Use of Image Analysis in Immunohistochemistry (IHC) Assay Development and Quality Control.
Scott Webster, Charlotte Roach, Vaishali Tanna, Julie Erickson, Karen Wakamiya. Dako North America, Inc., Carpinteria, CA
Background: Image analysis is gaining increasing acceptance as a tool for the interpretation of IHC stains in the pathology laboratory. A number of slide scanners are now available that provide algorithms designed for the assessment of clinical markers such as HER2, ER/PR and Ki-67. In addition, such platforms can have utility beyond their primary duty of evaluating clinical specimens. For example, image analysis can provide benefit to activities such as assay development and daily quality control, thereby adding value across the spectrum of laboratory workflow.
Design: Activities typically performed in the development of IHC assays include titering the primary antibody, defining scoring approaches and establishing quality control methods. To illustrate the application of image analysis to such activities, an assay for ßIII-Tubulin (ß3T) IHC currently in development in our laboratory was used as an example. Stained slides were scanned using the ACIS® III and scored using an algorithm based on the intensity of the IHC stain. Where required, slides were manually scored in parallel using the H-score method (Budwit-Novotny et al., 1986, Cancer Res 46:5419-5425).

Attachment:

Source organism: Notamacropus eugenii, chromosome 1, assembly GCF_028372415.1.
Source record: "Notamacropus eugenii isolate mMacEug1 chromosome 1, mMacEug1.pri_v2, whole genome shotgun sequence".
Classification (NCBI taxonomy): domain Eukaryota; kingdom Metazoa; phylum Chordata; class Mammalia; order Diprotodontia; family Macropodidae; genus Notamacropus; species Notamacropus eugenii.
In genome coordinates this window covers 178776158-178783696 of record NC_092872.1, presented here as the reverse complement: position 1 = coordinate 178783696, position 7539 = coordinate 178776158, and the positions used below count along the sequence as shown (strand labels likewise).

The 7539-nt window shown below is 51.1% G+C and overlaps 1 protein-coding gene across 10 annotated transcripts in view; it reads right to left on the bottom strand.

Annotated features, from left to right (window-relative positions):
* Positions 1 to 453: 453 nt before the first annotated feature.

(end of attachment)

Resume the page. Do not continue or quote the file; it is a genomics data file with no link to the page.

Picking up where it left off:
Results: Antibody titration. Intensities from slides stained using sequential titrations of different anti-ß3T batches were plotted against dilution factor. The resulting plots were used to calculate the dilutions required to obtain equivalent staining. These dilutions compared favorably to the IgG concentrations of the antibody batches (p<0.05). Scoring IHC stains. Image analysis results exhibited a significant correlation with manual assessment (H-score), demonstrating the ability to replicate complex manual scoring schema (r=0.79, p<0.05). Reproducibility/Quality control. As a model for tracking staining batch controls, tissue sections from 27 consecutive experiments (stained as part of precision studies) were scanned, their IHC intensities plotted in a Levey-Jennings style chart and evaluated using Westgard rules:
Conclusions: These results demonstrate the successful application of image analysis methods to laboratory activities above and beyond the primary use of assessing clinical specimens. This suggests additional value for the technology, particularly in laboratories that engage in development and/or QC activities.
Monday, February 28, 2011 1:00 PM
Poster Session II # 277, Monday Afternoon